Brother Anton could tell some of the best and funniest stories of his many years of ministry. I’ll always remember his account of his first evangelistic visit which occurred when he was a student at Ouachita Baptist University.

By Anton’s admission his early life was not spent as a believer pursuing God’s will.  Following his conversion he decided to begin his education toward a ministerial degree by enrolling at Ouachita Baptist University (OBU) for his undergraduate degree. He was older by almost 10 years than most students and was eager to learn as much as he could as quickly as possible.

One of his close friends was Bailey Smith who was a senior at OBU although he was 10 years younger than Anton. Bailey was an enthusiastic soul-winner who in his ministry as pastor of the mega-church First Southern Baptist Church of Dell City, OK. was able to lead as many as 2,000 people a year to Christ. Anton said he wanted to learn how to witness his faith to others, and there was no one at Ouachita better equipped to teach him than Bailey. He agreed to take Anton out on an evangelistic visit and demonstrate how easy and wonderful it was to lead someone to a saving faith.

On the designated afternoon Bailey and Anton made their way to a local trailer park which Bailey indicated he had visited on more than one occasion. He told Anton this particular park was very fertile grounds for lost people, and he had led people there to Christ in the recent past. Anton said he was very excited to learn from such a bold and experienced teacher.

They approached a particularly shabby trailer which Bailey said housed a lost man whom he had visited one time in the past. Bailey knocked on the door, and in a few moments according to Anton, it was opened by a large, unkept man with a 2-3 day  growth of beard. He was wearing pants with no shoes and a tight-fitting t-shirt with lots of black chest hair exposed. Bailey said, “Good afternoon Mr. Johnson. I’m Bailey Smith whom you met before, and I want you to meet my friend Buddy Uth. May we come in?” “Sure, come in and have a seat. I need to go back in the bedroom for a minute,” he said. Anton said he and Bailey sat in two chairs in the living area and awaited Mr. Johnson’s return.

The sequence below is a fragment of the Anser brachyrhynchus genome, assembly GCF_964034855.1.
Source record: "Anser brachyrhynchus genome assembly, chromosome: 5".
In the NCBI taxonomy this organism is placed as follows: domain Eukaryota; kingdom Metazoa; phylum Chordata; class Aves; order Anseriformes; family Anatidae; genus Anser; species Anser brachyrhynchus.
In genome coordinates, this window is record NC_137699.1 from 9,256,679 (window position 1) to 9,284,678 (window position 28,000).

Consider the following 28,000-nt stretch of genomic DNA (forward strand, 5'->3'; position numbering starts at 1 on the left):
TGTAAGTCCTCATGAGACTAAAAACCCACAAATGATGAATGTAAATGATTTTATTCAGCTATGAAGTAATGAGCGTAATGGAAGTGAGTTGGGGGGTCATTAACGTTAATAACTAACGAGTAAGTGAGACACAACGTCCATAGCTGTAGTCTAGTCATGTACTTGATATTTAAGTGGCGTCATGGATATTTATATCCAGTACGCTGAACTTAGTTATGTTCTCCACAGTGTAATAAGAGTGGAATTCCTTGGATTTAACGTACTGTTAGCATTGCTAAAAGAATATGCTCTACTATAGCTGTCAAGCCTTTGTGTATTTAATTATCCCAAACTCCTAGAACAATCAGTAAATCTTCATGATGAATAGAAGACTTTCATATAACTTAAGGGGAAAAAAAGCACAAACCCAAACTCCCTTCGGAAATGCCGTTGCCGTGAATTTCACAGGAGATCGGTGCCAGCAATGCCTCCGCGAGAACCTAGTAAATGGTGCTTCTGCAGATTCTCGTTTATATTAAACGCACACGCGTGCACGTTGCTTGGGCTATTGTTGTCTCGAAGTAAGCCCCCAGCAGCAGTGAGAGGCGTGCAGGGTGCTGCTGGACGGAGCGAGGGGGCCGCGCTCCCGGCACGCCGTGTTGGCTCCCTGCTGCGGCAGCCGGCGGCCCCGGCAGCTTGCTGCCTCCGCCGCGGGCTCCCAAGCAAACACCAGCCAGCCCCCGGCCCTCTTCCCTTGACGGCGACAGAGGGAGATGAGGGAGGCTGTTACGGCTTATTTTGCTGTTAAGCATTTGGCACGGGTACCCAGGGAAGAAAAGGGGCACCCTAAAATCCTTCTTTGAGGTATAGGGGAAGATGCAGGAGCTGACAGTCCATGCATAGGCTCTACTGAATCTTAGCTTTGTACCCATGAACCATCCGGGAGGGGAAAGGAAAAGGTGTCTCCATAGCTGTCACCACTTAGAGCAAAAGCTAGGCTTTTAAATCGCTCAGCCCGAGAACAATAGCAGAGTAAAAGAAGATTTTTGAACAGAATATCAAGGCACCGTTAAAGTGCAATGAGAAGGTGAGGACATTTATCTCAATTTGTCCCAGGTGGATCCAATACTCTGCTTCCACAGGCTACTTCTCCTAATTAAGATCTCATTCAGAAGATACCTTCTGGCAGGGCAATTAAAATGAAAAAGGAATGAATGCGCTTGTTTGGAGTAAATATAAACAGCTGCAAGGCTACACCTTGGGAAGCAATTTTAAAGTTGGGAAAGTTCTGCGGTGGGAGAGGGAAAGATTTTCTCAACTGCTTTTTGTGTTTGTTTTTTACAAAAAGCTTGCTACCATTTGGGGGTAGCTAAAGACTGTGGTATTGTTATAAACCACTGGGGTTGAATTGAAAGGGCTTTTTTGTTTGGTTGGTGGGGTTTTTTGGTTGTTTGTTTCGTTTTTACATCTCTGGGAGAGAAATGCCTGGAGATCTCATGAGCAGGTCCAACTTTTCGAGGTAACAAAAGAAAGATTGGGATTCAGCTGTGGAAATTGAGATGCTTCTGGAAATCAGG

In less than a minute Mr. Johnson appeared in the living room with a double-barreled shotgun pointed at the two evangelists and said, “I told you last time you were here I would kill you if you returned!” Anton said he was so stunned at this turn of events he was temporarily frozen in the chair, but the moment Mr. Johnson appeared with the shotgun, Bailey instantly bolted out the door of the trailer without speaking. Within another moment Anton said he followed Bailey through the door and started running as fast as he could, noticing Bailey was at least 10-12 paces ahead running at a faster pace. Mr. Johnson meanwhile was shouting curse words at both men, and Anton said he expected to hear a shotgun blast and feel the pain of the pellets at any moment! When he finally caught up with Bailey who had stopped to catch his breath and were far enough from the trailer to be out of shotgun range, he also stopped. His first words to Bailey were, “I’m sure glad you brought me out to teach me how to be a soul-winner. I can’t imagine what the next lesson will be like!” Anton never gave me a follow-up account, but I suspect they did make other more fruitful visits together without re-visiting Mr. Johnson.